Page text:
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7 The French Reception of Heidegger's Nazism
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The Third Wave

Let us discuss these books in the order in which they appeared, which corresponds at least roughly to the order of their composition. We can begin with three rather different studies by Pierre Bourdieu, by Jean-François Lyotard, one of the main representatives of the postmodern tendency in French philosophy, and by Fédier. Bourdieu's discussion of what he, following Heidegger's concern with Being, calls Heidegger's political ontology, is the second edition of a text originally published in 1975, rewritten and adapted to recent revelations about Heidegger. Lyotard's study is the apparent result of the desire, or at least the felt need, of every well-known Parisian intellectual who desires to avoid regression to the state of mere anonymity to comment rapidly on any major topic. Fédier's work is a further example of his continued effort, which in the meantime has lost any semblance of scholarly credibility, to maintain the contingentist thesis in its original but now outmoded form. These three disparate works nicely illustrate the range of the next strand in the scholarly discussion by those whose relation to Heidegger is either tangential or, if the relation is on the contrary close, at least tangential to the further evolution of the Heidegger debate.

In a short introduction to his short study, Bourdieu, a well-known Marxist sociologist, indicates that his analysis of methodology has been updated in the footnotes and by placing at the end three chapters concerning the analysis of Heideggerian language.[79] In an evident reference to the first edition of his book, he remarks—with a certain self-approval—that, despite the image of sociology, a close reading of Heidegger's work already revealed such themes as anti-Semitism, his refusal to break with Nazism, his ultrarevolutionary conservative tendencies, as well as his disappointment in the lack of recognition of his revolutionary aspirations as the philosophical Führer .[80] In a clear allusion to the prior debate on Heidegger and politics, Bourdieu states that the failure to understand what has occurred was aided by Heidegger's erection of a wall between anthropology and ontology,[81] although we need now to examine the intrinsic blindness of these "professionals of lucidity."[82]

Bourdieu is prescient in his allusion to Heidegger's anti-Semitism, which has only recently been established.[83] His comments are significant in raising the second-order question of how so-called professionals of lucidity are able to respond to a situation of this kind. He provides an answer as to how one ought to proceed in a manner that reveals the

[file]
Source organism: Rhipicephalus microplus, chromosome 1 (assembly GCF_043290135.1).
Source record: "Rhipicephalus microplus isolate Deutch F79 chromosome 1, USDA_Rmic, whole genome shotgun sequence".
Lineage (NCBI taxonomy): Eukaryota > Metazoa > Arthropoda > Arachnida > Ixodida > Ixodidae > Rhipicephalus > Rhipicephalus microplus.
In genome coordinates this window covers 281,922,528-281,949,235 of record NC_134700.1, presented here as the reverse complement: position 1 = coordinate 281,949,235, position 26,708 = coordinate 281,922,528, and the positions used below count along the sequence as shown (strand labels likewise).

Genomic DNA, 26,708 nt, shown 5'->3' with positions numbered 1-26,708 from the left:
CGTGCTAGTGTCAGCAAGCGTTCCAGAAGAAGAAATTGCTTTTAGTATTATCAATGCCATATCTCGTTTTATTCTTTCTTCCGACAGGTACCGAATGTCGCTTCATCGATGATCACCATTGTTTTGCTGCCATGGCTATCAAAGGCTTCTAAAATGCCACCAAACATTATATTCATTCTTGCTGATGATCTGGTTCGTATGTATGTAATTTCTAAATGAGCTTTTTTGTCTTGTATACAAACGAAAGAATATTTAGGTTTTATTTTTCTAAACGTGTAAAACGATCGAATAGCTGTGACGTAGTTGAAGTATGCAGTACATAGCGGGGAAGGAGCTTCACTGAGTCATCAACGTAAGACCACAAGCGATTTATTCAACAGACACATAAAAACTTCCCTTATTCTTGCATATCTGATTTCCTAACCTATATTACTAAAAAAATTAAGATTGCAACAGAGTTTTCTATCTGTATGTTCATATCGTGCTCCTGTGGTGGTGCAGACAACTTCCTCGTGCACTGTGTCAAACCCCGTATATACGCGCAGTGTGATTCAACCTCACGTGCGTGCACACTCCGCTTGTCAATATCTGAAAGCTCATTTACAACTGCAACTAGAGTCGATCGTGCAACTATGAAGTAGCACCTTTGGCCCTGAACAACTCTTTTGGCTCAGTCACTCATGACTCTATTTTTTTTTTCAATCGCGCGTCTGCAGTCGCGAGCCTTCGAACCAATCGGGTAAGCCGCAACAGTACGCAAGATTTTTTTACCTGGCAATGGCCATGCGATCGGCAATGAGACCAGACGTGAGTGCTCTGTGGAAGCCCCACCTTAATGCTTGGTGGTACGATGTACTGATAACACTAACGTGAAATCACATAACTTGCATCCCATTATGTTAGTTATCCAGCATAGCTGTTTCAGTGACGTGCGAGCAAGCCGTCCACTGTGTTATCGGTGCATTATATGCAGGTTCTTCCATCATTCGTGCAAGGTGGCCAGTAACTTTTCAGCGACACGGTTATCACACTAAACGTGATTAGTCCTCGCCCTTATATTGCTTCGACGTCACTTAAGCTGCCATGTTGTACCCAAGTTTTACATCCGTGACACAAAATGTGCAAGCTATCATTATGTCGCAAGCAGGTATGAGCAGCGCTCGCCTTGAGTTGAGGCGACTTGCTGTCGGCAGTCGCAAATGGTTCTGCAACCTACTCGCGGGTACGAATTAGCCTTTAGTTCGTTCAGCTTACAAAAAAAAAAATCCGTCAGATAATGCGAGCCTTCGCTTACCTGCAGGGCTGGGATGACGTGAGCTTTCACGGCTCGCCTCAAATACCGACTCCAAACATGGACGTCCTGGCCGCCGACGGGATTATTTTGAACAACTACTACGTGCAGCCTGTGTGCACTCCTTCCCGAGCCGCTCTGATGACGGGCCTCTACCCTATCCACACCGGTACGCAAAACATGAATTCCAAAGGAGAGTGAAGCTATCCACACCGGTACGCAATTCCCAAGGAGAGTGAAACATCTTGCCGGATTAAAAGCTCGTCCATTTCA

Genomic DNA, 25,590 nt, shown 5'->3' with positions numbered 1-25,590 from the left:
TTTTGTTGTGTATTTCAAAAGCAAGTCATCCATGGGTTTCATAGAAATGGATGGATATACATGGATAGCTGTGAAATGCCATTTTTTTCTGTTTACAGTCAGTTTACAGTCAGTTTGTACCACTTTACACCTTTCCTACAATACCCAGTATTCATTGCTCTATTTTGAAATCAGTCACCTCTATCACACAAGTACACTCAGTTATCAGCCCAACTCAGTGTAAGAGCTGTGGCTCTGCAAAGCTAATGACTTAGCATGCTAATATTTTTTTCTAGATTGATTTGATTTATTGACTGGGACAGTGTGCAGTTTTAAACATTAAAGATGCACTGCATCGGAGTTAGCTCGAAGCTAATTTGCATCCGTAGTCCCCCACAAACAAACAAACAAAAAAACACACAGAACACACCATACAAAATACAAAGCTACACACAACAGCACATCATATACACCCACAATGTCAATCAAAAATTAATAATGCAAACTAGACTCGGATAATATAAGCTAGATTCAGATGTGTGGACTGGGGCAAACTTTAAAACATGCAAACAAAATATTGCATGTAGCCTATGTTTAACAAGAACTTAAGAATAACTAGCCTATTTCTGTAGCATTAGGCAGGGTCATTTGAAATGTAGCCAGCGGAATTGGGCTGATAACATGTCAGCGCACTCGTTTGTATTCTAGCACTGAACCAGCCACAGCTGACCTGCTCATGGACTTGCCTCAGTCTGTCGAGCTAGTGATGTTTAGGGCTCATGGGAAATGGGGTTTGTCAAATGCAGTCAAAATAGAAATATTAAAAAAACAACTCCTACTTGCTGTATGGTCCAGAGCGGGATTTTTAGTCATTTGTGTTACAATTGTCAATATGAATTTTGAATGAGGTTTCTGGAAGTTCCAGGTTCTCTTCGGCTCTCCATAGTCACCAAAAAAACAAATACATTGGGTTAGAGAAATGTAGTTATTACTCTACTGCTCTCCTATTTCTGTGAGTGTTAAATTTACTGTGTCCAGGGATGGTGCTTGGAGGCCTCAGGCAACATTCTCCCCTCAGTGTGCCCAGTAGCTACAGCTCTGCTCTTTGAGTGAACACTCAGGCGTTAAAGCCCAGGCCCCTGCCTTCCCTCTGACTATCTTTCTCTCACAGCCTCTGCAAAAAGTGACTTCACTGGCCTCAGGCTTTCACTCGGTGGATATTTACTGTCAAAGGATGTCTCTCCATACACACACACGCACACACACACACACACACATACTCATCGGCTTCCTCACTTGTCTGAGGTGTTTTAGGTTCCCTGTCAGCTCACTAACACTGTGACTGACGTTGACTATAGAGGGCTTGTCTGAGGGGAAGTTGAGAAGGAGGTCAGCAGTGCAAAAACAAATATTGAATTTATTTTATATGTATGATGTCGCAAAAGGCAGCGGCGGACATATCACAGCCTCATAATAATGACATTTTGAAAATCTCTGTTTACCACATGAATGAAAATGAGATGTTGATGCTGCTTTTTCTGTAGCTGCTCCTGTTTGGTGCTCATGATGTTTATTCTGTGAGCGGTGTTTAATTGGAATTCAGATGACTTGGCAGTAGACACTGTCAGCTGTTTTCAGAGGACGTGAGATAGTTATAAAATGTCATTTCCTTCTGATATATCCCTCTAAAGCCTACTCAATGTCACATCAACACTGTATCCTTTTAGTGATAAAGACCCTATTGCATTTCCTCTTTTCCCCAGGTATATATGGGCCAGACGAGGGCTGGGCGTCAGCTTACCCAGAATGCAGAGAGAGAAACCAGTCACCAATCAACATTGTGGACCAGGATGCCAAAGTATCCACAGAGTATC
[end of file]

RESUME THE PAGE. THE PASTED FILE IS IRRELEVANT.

politically conservative thrust of purely textual analysis, favored most prominently in the current French discussion by Derrida and other so-called deconstructionists. According to Bourdieu, even the most determined adversaries of Heidegger have missed some of the signs concerning his Nazism since they unfortunately accept the form of immanent textual hermeneutics on which others, that is, Heidegger's epigones, insist. An approach of this kind, even its most radical form, can at best be only partially successful since it concerns certain presuppositions only.[84] In fact, this sort of approach is dangerous since when rigorously applied it has the effect not only of sanitizing what is unsavory but of turning attention away from the political dimension to which the texts in question, even by their failure to state their aim, nonetheless refer. A striking example provided by Bourdieu concerns the manner in which a variety of participants in the French discussion, for example Beaufret, Lefebvre, Châtelet, and Axelos—in fact those who accept Heidegger's own effort in the "Letter on Humanism" to measure his thought in terms of Marx's—see a convergence between Heidegger and Marx.[85]

Bourdieu insists that we must abandon the separation between a political and a philosophical interpretation in order to institute a double reading (lecture double ) that is both political and philosophical for Heideggerian texts characterized by an intrinsic ambiguity.[86] His aim is to break out of the circle formed by an exclusively immanent reading of the text, doubly confined within the text and to professionals, such as professional philosophers, or even confined to those philosophers who profess allegiance to Heidegger.[87] He regards Heidegger as representative of extremely conservative revolutionary tendencies that arose in Germany between the two world wars. And he agrees in part with the tendency of French defenders of Heidegger to discern two basically different stages in his thought. According to Bourdieu, Heidegger II constitutes a series of commentaries on Heidegger I in which, as the master himself notes, nothing is abandoned but, in Bourdieu's words, the celebrated author now absolutizes his practical choices in philosophical language.[88] He regards Heidegger's denial of a relation between his and any other position as an exercise in negative political ontology.[89] In Bourdieu's view, only those sensitive to the situation beyond the internal approach to the reading of the text can finally decode it.[90]